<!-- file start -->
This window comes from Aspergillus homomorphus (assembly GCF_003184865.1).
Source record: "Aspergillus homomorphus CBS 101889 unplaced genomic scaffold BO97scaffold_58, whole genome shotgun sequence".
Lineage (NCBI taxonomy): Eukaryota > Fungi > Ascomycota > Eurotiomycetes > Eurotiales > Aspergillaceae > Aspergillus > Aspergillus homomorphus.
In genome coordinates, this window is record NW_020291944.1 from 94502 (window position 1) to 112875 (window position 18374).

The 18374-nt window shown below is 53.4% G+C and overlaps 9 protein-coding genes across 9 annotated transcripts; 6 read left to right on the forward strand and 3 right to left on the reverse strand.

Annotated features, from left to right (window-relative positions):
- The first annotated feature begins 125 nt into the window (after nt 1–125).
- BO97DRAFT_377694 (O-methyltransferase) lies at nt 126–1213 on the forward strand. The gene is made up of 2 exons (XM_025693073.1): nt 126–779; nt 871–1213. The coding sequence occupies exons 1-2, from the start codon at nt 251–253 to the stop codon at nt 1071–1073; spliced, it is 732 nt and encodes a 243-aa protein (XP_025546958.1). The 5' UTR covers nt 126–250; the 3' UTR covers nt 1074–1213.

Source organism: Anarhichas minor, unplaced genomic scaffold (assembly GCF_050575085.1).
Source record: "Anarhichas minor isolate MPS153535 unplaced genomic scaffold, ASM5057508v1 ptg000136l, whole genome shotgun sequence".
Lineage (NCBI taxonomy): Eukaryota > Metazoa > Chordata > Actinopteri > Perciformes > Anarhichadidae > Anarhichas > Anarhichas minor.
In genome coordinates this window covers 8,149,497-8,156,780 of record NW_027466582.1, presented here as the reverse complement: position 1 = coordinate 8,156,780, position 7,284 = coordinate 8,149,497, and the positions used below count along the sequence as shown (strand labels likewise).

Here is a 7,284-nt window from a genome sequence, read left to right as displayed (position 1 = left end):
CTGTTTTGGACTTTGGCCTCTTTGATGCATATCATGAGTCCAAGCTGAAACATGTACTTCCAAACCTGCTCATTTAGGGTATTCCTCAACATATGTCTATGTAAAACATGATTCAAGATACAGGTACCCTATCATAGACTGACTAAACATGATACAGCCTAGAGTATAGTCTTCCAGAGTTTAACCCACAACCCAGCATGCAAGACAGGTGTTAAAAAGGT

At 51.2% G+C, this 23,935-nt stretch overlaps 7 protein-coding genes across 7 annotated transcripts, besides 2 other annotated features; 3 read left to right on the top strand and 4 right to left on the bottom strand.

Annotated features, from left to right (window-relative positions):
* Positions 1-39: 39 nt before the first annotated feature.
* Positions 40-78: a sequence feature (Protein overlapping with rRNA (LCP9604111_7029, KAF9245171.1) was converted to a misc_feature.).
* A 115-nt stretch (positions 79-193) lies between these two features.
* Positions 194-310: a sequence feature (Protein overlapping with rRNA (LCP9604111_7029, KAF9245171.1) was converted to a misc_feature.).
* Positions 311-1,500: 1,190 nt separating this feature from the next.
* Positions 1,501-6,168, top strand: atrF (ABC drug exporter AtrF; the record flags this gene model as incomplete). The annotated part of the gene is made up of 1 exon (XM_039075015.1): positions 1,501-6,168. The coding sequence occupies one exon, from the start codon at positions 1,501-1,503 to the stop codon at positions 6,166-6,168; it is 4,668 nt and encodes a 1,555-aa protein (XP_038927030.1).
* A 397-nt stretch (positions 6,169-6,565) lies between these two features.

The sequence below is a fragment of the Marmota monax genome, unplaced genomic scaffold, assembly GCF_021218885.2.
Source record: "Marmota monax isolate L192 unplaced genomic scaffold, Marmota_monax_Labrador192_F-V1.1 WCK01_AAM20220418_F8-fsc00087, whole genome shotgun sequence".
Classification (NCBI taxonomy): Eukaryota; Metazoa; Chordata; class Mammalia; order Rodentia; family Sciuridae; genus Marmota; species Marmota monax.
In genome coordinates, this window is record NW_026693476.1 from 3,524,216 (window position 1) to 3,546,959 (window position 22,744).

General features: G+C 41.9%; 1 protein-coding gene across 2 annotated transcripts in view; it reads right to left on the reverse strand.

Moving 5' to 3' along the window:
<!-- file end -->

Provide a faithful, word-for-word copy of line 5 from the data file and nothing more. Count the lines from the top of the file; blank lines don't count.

The 18374-nt window shown below is 53.4% G+C and overlaps 9 protein-coding genes across 9 annotated transcripts; 6 read left to right on the forward strand and 3 right to left on the reverse strand.